Dimond Runs to the End of the Cross-country Season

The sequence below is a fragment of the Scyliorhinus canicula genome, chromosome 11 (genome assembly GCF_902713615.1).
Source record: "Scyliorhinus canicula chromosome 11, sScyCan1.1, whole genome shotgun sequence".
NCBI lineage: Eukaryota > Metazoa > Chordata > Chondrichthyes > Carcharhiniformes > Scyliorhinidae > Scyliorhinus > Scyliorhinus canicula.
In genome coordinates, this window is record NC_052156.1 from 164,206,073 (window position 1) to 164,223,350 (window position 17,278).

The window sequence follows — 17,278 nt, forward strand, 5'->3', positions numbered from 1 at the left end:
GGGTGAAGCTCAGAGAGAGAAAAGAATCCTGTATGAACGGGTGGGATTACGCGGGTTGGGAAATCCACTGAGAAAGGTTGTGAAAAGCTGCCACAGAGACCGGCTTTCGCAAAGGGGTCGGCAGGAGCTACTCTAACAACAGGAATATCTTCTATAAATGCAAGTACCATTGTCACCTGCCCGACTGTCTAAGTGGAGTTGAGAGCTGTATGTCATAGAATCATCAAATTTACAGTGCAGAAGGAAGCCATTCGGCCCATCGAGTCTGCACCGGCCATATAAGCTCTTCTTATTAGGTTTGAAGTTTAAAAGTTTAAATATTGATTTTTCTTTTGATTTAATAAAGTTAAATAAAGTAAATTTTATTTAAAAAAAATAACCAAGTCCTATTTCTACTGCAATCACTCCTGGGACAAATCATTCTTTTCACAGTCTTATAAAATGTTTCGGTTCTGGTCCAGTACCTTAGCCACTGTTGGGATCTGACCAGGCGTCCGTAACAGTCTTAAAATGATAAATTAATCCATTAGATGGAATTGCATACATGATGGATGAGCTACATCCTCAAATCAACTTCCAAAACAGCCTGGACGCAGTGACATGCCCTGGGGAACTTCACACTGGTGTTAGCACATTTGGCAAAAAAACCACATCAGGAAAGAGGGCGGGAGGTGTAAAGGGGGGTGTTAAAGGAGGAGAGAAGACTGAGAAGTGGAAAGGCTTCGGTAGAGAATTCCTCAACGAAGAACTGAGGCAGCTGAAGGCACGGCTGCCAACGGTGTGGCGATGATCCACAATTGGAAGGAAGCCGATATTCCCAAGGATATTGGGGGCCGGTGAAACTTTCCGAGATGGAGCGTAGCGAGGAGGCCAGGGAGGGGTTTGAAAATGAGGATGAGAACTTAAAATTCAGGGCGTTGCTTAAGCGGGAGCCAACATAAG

Dimond High School cross-country running started Aug. 3 this year. Math teacher Nate Normandin returned as head coach along with Jeff Keller, chemistry teacher, and Pam Tittle, nurse. The team this year is a large one, around 70 athletes. The team is also a young one with 18 freshmen and 11 sophomores on Varsity as opposed to 13 juniors and 12 seniors. After losing former Dimond High Student Ryan Hanley, Dimond no longer has one person as the top athlete. Dimond has quite a few boys competing against each other for the top position: Kerrick Eagle, freshman; Matthew Froehlich, freshman; Ethan Crow, freshman; Jake Alward, junior; Ben Richardson, senior; Luke Adams, sophomore; John Carr, sophomore; Cameron Ginochio, junior; and David Owen, senior. For the girls Dimond has Amelia Hennessey, freshman; Rebecca Hoshow, freshman; Johanna Jeffryes, freshman; and Madison Imig, freshman. Having several top athletes isn’t a bad thing. In fact, the way cross-country running works, it’s actually a good thing. Scoring in cross-country running works like this: The top five athletes count for scoring. First place earns a one, second place a two, etc. The goal is to have the lowest overall score. So, having several top place finishers as opposed to just a few is better. That’s not to say that Dimond doesn’t have any stars on their team. Hennessey is ranked Fourth in the state and First in the region. She also ranked Eigth place when she competed at state. Normandin stated, “We have Amelia Hennessey who’s kicking butt.” Regions were Sept. 26; the top four teams went to state. Dimond didn’t make it to state as a team this year. This is only Normandin’s third year of coaching for Dimond. Normandin is a former athlete for the school himself. Normandin’s coaching style tries to balance what’s fun and what works well with the athletes. He throws in fun trips like going swimming or running to Tastee Freez, which has been a tradition. One workout that starts off hard, but ends up fun, is running in the sand at Kincaid Park. Running in sand is tough since it gives way each step you take, but usually towards the end of practice everyone ends up getting some time to play in the sand, according to Normandin. In response to the now and then, Normandin said, “It’s similar to when I was in high school.” He works hard to keep spirits high, including having an athlete of the week whose reward is a water bottle. In addition to athlete of the week, the Lynx Invite was held this year. Twenty-three schools took part Labor Day weekend. The winning athlete took home a handmade trophy that was made by volunteers. Elika Roohi is in her senior year and has been running for all four years of high school. When asked what she’s doing differently her senior year she said, “It’s your last year so you push yourself a little harder.” In response to being asked about how she feels Dimond is doing this year, Roohi stated, “I think we’re pretty good, I mean we’re huge.” Robin Stramp, senior and team captain, had a rough start to the season. “[I] Started with food poisoning, two skinned knees, a cold, and a sinus infection.” When asked how things are different for her since last year Stramp stated that, “I like the fact that people kinda listen to me now.” Stramp also stated, “[Cross-country running] taught me to set goals and work towards them.”